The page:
Each year, a candlelight ceremony is held to mark the beginning of veterans’ week. This year the event took place on the evening of November 4 at the LeBreton Gallery in the Canadian War Museum. Veterans and youth came together to light candles in honour of the soldiers who fought for our country. The candles illuminated a peaceful ambiance that instilled a sense of remembrance and caring for the brave youth who will never be forgotten.
The following is a piece written by John P. Maclean and published by Esprit de Corps in our March 2011 issue. It illustrates the accomplishments of Canadian born Ralph L. Hennessy throughout his military service. Born to a family with a history of service to the Canadian Army on September 5 1918, Hennessy eventually broke the family tradition and pursued his love for the sea by enrolling in the navy. His hard work and achievements earned him prestigious awards and titles that he carried with him until his recent passing on June 13 2014.
In a previous candlelight ceremony, a street was named in his honour, as Ralph Hennessy Avenue in Riverside South. Hennessy’s efforts and courage will always be remembered.
View photos of this year's candlelight ceremony in our gallery.
A Lifetime of Service
From midshipman in the Spanish Civil War to vice admiral in the Cold War
By John P. Maclean
The shells from the Spanish navy’s cruiser class Canares were being lobbed at the bigger British battleship HMS Resolution as close as 100 yards to its upper deck. A 19-year-old Canadian midshipman was standing on the deck. It was his first experience under fire.
It was 1938, during the Spanish civil war and HMS Resolution won. Young Ralph L. Hennessy was concluding his British training. He had joined the Canadian navy despite an army father, an army grandfather and an army great-grandfather. “It was just something I wanted to do,” he emphasizes today.
He’d graduated from University of Toronto Schools. Not then going on to a degree-granting university was another tradition he broke.
He would scandalize his father at least once more. He appeared at home on leave still as a midshipman in an expensive full dress blue and gold uniform despite his father’s accurate prediction in 1937 of serious war and some family penury ahead. “He was really upset,” Hennessy remembers. “I explained when he paused for breath that the uniform was borrowed from the photographer and the full lieutenant’s rank wasn’t showing.”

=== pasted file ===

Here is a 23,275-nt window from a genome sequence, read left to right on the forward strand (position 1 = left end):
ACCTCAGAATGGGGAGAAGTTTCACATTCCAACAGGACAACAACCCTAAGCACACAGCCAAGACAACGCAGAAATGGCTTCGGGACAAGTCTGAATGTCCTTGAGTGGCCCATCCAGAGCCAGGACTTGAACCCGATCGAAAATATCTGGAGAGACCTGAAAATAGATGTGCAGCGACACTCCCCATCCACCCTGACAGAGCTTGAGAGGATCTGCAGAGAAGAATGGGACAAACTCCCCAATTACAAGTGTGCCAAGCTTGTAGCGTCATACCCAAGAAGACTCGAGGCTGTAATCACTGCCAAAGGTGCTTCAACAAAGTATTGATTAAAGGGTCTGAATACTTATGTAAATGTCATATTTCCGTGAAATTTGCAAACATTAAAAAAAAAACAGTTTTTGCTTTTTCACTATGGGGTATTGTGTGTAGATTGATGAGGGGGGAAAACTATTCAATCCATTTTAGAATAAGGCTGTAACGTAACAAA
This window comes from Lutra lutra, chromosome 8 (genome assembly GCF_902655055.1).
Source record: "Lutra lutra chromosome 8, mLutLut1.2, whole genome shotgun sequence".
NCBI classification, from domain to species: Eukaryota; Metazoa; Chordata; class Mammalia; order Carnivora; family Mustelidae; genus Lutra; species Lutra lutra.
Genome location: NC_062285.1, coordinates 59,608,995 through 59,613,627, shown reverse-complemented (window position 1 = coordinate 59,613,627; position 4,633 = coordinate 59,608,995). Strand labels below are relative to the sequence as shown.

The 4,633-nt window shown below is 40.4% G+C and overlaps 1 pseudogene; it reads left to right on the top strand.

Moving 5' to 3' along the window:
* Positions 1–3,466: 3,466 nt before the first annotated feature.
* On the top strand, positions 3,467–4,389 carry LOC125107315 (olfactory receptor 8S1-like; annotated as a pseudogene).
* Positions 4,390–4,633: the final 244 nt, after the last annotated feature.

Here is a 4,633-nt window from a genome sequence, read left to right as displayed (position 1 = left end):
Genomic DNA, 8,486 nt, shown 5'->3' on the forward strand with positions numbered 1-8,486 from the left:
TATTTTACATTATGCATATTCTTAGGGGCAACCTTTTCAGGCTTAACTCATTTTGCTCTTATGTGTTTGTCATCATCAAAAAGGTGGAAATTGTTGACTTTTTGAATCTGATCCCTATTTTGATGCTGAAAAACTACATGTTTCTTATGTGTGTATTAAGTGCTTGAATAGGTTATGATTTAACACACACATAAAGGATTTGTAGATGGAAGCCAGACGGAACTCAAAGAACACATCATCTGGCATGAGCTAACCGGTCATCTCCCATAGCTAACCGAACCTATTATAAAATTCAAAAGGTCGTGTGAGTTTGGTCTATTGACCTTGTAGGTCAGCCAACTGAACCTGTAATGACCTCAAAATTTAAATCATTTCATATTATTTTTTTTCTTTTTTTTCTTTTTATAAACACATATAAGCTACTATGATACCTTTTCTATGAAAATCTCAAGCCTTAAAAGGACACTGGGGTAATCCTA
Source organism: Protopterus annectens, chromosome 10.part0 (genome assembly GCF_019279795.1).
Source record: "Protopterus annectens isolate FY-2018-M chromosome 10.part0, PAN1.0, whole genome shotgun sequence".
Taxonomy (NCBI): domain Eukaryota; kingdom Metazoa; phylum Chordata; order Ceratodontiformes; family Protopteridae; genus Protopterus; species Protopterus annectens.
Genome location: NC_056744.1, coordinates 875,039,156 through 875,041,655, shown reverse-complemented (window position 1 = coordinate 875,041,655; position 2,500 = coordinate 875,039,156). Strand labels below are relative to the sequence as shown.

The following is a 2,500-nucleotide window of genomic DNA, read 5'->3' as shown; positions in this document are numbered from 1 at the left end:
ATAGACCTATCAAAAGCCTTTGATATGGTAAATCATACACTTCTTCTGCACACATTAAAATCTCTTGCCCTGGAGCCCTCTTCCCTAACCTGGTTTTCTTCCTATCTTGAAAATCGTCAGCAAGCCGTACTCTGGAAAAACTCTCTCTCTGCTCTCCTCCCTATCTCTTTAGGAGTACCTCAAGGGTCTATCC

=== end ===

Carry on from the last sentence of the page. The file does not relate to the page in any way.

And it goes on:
Just three years later, now in World War II, again at sea, Hennessy would have his own full lieutenant (navy captain) rank and be second-in-command of the destroyer HMCS Assiniboine. In the Jamaican waters, partnering another British cruiser, his ship boldly captured a German merchantman without incident.
But a real battle raged in August 1942 against still another German submarine. The Assiniboine rammed the U-boat. The submarine set the Assiniboine’s superstructure on fire – gas from containers stored on deck. With a crew, Hennessy raced to put out the fire and save the ship. One seaman died. For his heroics, Hennessy won a Distinguished Service Cross. The captain got a DSO and 17 ratings earned five other medals and 14 mentions-in-despatches. The war continued, its ebbs and flows sailing Hennessy’s upward career along with it.
First posting was convoy duty in the Battle of the Atlantic for months guarding shipping lanes and protecting merchant ships from other enemy submarines. Next came a brief shore leave as commander of the RCNVR officers` training school at Halifax, where he put his salty experience to use. He finished the war as commanding officer of HMCS Micmac, the first Canadian-built Tribal Class destroyer.
Two noteworthy commands followed: executive officer of HMCS Quebec and commander of HMCS Algonquin along with the command of First Canadian Escort Squadron. For another two years, 1956-1958, he was chairman of the North Atlantic Treaty Organization’s Military Agency, which laymen translate as trying to make sure everyone was on the same page. In 1963, Hennessy was named honorary aide-de-camp to Governor General Georges Vanier.
His final promotion, to vice admiral, came in 1966, along with his appointment as the first Forces comptroller general and then as chief of personnel.
After his naval career, he busied himself with a long-term association with the Canadian Corps of Commissionaires and as an advisor to the Canadian War Museum. He even lent his expertise to the TV production of No Price Too High.
At the age of 78, he went back to school, to the University of Toronto to earn a degree in history.
At present, having just celebrated his 95th birthday in the Perley and Rideau Veterans' Health Centre retirement home in Ottawa, he is an inveterate fan of crossword puzzles. "There's another blank book of them in the drawer," he offers hopefully.